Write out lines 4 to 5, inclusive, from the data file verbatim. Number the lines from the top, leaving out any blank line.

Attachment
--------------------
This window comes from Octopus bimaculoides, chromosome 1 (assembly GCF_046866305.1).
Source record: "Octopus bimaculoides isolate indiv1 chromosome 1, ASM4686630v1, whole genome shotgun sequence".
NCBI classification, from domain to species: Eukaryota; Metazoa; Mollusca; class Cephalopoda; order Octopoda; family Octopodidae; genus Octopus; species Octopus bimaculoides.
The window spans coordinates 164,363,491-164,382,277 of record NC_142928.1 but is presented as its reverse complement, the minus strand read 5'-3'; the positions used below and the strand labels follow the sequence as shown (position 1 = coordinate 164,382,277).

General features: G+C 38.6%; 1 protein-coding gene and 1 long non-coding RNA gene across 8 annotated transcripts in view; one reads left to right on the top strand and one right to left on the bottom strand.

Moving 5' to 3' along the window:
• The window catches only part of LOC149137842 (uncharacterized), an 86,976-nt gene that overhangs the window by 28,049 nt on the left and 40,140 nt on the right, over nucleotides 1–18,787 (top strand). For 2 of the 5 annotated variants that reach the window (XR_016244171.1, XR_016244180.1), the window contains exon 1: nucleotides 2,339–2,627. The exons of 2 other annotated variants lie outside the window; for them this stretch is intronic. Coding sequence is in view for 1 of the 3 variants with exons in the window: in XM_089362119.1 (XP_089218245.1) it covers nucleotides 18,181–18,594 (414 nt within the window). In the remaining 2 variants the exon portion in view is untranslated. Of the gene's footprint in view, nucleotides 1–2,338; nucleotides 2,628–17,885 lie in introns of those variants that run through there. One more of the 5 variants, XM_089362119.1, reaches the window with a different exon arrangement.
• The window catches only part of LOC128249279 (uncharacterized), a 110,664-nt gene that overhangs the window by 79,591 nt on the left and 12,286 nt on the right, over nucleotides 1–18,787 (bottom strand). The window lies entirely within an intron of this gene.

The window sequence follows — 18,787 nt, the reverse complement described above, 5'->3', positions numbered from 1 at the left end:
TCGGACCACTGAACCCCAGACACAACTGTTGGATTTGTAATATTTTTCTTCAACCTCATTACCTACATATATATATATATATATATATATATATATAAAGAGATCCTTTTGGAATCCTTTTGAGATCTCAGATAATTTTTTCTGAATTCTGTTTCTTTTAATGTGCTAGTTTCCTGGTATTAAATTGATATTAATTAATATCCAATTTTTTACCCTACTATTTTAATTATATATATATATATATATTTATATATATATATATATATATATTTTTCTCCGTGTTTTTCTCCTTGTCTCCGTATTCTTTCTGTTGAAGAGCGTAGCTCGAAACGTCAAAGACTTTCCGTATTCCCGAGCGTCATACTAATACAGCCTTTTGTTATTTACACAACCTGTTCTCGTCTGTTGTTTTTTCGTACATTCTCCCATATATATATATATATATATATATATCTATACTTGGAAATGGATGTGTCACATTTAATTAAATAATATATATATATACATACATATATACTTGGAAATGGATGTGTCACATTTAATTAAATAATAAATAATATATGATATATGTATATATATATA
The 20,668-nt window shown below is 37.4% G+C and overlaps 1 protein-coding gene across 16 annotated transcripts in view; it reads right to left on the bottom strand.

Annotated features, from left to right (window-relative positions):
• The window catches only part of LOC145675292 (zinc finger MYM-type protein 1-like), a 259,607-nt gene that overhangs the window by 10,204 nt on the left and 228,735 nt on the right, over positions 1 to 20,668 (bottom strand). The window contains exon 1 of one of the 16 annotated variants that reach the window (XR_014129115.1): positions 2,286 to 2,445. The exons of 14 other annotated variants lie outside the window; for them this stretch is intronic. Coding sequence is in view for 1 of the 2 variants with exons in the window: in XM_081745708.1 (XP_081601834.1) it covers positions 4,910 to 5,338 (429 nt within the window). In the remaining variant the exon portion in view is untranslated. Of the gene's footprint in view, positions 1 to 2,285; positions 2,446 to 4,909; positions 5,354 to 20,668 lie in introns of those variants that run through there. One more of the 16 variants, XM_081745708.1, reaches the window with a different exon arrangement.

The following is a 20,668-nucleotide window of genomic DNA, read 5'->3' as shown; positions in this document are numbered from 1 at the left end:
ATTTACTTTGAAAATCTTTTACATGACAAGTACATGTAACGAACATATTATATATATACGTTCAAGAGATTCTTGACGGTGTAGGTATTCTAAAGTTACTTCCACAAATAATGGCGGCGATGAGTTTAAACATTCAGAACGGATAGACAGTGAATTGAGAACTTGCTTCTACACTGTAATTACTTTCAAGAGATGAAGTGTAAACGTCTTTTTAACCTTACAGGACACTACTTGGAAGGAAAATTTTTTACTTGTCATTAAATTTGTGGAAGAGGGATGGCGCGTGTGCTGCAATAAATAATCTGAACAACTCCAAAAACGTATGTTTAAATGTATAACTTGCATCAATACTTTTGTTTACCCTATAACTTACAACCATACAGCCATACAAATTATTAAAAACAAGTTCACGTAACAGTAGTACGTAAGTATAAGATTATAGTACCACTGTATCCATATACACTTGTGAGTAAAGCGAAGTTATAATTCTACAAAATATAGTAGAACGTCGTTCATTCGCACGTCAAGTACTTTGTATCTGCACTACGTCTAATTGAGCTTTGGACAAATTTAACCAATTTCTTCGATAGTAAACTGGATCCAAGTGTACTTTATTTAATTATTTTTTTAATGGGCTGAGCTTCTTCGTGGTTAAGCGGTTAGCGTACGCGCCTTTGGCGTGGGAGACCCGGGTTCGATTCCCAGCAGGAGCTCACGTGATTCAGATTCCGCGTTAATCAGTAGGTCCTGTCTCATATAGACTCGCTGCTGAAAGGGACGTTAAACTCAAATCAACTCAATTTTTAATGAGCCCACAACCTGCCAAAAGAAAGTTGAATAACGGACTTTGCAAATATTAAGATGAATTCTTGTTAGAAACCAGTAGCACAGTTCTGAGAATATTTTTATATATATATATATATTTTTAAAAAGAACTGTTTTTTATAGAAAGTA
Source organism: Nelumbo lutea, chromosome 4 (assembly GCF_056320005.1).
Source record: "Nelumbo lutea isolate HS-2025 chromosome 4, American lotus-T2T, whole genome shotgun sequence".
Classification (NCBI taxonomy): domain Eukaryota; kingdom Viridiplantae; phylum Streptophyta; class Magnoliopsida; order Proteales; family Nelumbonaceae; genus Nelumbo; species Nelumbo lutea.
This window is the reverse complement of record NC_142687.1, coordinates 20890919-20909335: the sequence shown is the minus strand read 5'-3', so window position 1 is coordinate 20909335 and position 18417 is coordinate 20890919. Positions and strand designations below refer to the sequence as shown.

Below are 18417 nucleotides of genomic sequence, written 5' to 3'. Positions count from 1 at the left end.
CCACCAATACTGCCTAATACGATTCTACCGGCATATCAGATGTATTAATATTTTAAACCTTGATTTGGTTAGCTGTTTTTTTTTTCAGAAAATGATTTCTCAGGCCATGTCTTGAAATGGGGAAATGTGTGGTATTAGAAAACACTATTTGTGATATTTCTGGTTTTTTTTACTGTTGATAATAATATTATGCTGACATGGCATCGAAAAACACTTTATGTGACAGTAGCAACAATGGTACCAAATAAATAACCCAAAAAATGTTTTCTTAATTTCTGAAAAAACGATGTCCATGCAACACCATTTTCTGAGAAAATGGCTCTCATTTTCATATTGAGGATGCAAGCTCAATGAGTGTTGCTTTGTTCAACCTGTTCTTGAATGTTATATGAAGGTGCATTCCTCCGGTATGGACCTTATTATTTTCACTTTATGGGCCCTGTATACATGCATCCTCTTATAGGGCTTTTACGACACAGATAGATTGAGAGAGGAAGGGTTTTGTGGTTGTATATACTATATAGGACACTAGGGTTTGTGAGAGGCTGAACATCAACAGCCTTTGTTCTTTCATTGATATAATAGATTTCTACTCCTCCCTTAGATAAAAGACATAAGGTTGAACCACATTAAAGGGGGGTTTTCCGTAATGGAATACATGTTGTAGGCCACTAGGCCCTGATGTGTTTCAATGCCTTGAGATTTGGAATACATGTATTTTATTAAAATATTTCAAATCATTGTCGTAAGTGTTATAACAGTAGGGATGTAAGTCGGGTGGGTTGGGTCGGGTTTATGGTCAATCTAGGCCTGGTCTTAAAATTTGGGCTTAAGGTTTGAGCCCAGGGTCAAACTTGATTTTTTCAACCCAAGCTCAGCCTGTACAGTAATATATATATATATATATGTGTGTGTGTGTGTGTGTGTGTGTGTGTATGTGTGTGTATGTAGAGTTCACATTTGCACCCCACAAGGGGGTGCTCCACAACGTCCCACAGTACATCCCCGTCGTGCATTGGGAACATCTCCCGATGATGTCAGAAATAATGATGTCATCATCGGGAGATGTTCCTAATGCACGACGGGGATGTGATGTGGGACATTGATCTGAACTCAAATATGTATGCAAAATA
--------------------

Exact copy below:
The window spans coordinates 164,363,491-164,382,277 of record NC_142928.1 but is presented as its reverse complement, the minus strand read 5'-3'; the positions used below and the strand labels follow the sequence as shown (position 1 = coordinate 164,382,277).

General features: G+C 38.6%; 1 protein-coding gene and 1 long non-coding RNA gene across 8 annotated transcripts in view; one reads left to right on the top strand and one right to left on the bottom strand.